When armed and masked demonstrators marched on mosques in Irving and South Dallas in recent months, their leaders said they were motivated by a rumored sharia court in one mosque, a spate of deadly terrorist attacks in Europe and the United States, and fears of terrorists sneaking into the country amid a flood of refugees from Syria. They didn't explain why their display of firearms and flags might help.
The demonstrations were part of a deepening anti-Muslim mood among some Americans. The demonstrators in Texas and elsewhere said they were motivated by fear, but such displays of anti-Muslim sentiment will not make America safer. In fact they could have the opposite effect, by complicating efforts to combat terrorism. They also exaggerate the threat and perpetuate overblown fears. And they punish innocents who may be on America's side.
Sure, right now, Americans are nervous. Terrorism is violence calculated to create an atmosphere of fear and alarm, which can cause people to exaggerate the strength of the terrorists. It often works. The 9/11 terrorist attacks cast a long shadow. For the last several decades, terrorists in the Middle East have hijacked and sabotaged airliners, bombed U.S. embassies, kidnapped and murdered U.S. citizens and called for more attacks on American soil.
Those now seeking to incite violence in the name of jihad come on top of a long history of religious-inspired warfare. It is easy to view the recent attacks in Paris, Brussels or San Bernardino as the latest expressions of a continuing conflict that centuries ago saw Muslim armies in southern Spain or at the gates of Vienna. The leaders of al Qaeda and the Islamic State see their campaigns as part of a broader conflict between Islam and the unbelievers.
But despite continued exhortations for homegrown terrorists to carry out attacks here, jihadist ideology has gained no traction among America's Muslim population. Jihadist salesmen are simply not selling a lot of cars here. Out of several million American Muslims, during the last 15 years, only a few hundred people — many of them converts — have been arrested for providing material support to terrorists, attempting to go abroad to join jihadist fronts or plotting to carry out terrorist attacks here. It is a tiny turnout. Unhappy lives rather than ideology seem to be a major motive.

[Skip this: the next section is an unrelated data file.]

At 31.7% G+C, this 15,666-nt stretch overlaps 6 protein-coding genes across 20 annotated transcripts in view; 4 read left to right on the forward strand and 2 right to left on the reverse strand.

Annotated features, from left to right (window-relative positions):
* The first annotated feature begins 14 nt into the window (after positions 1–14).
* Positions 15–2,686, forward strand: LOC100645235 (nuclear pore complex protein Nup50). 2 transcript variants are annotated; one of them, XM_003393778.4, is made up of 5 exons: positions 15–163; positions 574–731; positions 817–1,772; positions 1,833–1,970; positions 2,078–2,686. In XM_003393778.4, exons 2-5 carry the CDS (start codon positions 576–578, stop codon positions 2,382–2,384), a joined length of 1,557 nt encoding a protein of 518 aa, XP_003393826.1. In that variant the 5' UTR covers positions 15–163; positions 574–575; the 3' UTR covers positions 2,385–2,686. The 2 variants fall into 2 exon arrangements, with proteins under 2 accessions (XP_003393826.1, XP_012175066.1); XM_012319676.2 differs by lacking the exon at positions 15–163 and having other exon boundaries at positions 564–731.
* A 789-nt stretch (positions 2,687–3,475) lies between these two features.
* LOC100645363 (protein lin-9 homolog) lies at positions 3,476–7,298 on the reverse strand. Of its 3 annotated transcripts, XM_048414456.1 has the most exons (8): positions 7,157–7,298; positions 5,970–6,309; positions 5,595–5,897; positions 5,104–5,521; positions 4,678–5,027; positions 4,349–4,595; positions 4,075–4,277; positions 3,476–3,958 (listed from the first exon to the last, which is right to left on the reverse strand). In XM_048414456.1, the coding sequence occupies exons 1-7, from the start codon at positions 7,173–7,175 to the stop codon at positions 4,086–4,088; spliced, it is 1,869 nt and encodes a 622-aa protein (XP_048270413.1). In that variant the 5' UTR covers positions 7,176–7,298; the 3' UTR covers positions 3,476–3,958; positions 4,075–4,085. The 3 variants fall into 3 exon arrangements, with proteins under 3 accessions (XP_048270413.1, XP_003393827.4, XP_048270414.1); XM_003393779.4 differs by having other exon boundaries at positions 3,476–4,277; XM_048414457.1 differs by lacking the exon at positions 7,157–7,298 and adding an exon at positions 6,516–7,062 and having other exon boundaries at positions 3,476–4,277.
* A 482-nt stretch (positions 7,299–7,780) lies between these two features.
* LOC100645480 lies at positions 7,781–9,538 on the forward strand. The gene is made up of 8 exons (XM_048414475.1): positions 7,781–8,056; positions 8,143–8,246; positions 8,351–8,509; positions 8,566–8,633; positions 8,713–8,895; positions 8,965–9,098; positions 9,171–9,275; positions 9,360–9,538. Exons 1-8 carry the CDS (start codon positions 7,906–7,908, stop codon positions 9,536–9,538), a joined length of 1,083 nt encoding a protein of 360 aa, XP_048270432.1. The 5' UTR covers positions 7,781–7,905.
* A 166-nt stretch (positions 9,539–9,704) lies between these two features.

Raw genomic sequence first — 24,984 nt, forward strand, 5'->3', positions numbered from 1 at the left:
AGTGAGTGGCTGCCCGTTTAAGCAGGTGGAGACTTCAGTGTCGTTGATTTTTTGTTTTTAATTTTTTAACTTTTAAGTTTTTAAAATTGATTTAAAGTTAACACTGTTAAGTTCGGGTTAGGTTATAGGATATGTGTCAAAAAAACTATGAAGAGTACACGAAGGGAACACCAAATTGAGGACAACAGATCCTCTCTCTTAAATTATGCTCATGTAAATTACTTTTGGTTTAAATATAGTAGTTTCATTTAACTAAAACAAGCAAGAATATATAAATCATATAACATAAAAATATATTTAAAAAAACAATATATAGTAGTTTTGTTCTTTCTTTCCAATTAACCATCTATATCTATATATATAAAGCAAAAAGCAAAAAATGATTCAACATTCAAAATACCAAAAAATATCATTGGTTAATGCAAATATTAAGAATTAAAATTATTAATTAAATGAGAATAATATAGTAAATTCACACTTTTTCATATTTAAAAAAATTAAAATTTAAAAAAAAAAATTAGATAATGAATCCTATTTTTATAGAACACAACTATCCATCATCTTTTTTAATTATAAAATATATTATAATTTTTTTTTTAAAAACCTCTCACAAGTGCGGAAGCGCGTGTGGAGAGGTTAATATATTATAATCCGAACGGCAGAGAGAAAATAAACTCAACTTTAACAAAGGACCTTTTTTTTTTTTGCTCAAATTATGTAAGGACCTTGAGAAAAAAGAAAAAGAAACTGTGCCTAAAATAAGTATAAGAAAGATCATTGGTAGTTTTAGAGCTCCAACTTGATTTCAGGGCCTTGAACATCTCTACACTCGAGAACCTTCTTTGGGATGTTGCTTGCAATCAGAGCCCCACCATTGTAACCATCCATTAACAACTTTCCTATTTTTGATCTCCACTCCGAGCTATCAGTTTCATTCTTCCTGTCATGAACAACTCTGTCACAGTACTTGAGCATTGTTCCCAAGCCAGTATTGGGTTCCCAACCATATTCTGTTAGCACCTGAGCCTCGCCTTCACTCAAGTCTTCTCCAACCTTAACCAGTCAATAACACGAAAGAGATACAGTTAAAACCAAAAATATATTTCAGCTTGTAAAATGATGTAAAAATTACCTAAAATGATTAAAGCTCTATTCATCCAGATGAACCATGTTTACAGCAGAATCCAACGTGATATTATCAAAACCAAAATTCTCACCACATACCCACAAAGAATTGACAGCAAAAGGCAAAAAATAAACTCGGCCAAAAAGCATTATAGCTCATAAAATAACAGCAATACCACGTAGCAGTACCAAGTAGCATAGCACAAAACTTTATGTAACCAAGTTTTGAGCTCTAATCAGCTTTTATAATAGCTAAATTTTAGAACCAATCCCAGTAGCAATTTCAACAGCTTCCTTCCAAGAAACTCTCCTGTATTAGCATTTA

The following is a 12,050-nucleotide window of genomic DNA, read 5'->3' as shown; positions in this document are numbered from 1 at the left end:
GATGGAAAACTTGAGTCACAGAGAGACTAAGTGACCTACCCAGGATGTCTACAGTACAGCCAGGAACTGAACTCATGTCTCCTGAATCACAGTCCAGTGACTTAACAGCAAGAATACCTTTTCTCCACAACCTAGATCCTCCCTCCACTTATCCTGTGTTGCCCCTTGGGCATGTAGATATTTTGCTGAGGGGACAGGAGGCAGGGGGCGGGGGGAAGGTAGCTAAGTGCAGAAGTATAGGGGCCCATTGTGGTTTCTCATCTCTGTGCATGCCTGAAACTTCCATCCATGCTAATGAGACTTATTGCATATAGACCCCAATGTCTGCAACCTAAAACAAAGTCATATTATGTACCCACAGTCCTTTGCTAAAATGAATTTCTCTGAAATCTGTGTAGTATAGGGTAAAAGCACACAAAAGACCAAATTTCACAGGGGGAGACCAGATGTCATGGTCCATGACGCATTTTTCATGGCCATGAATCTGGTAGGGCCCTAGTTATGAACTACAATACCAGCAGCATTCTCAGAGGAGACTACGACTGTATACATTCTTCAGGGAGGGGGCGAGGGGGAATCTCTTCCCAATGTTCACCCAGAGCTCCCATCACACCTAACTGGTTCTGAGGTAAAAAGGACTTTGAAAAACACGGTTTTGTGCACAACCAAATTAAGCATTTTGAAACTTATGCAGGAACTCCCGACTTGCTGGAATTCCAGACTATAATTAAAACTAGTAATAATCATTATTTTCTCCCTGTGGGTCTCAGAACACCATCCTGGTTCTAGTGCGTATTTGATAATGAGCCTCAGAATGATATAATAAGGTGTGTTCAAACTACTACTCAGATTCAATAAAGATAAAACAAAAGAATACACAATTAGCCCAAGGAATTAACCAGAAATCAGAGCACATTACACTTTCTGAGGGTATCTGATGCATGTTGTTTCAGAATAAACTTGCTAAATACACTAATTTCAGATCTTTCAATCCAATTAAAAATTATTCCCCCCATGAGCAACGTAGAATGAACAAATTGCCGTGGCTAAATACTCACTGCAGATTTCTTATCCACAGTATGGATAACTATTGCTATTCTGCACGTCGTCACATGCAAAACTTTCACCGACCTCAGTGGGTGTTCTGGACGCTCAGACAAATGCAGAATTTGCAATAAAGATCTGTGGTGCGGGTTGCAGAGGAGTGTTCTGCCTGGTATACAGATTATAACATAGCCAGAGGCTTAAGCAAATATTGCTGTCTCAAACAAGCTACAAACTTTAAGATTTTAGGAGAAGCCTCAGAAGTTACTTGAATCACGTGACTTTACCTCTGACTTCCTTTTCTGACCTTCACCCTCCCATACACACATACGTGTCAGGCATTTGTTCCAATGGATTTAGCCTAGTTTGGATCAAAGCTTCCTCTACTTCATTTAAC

Intelligence efforts have improved. U.S. authorities are batting around .900, uncovering and thwarting nearly 90 percent of the jihadist terrorist plots. This is not to say that every single plot, if not interrupted, would have led to deadly terrorist attacks, but some would have. Since 9/11, jihadist terrorists have killed several dozen people, three quarters of them in two bloody assaults. Any deaths are tragic to be sure, but Americans are not in great danger.
Some U.S. intelligence efforts are controversial, arousing concerns in the Muslim community. One can readily understand the sensitivity of Muslim Americans who argue that their religion ought not make them targets of greater scrutiny. While discrimination is contrary to American values and law, the nature of the threat dictates the social geography of intelligence collection. Religion alone should not make any community a target of intelligence inquiries. However, neither should it provide immunity.
In fact, many of the terrorist investigations begin with tips coming from the Muslim community itself. Turning all American Muslims into enemies of the state could turn off that source of information.
U.S. intelligence also benefits from information provided by foreign services, including those of Muslim countries. Hostility to Muslims in the United States could impede that flow of intelligence, and not just from Muslim countries. Protecting against terrorism is not best served by needlessly alienating allies.
Americans are not in great danger. And Americans are braver than the shaky voices of fear, who for their own reasons play upon heightened anxieties. Above all, Americans are smart enough to know the difference between being tough on terrorism and picking on a religious minority.
Brian Michael Jenkins is a senior adviser to the president of the nonprofit, nonpartisan RAND Corporation and the author of numerous books, reports and articles on terrorism-related topics.
This commentary originally appeared on Dallas Morning News on April 22, 2016. Commentary gives RAND researchers a platform to convey insights based on their professional expertise and often on their peer-reviewed research and analysis.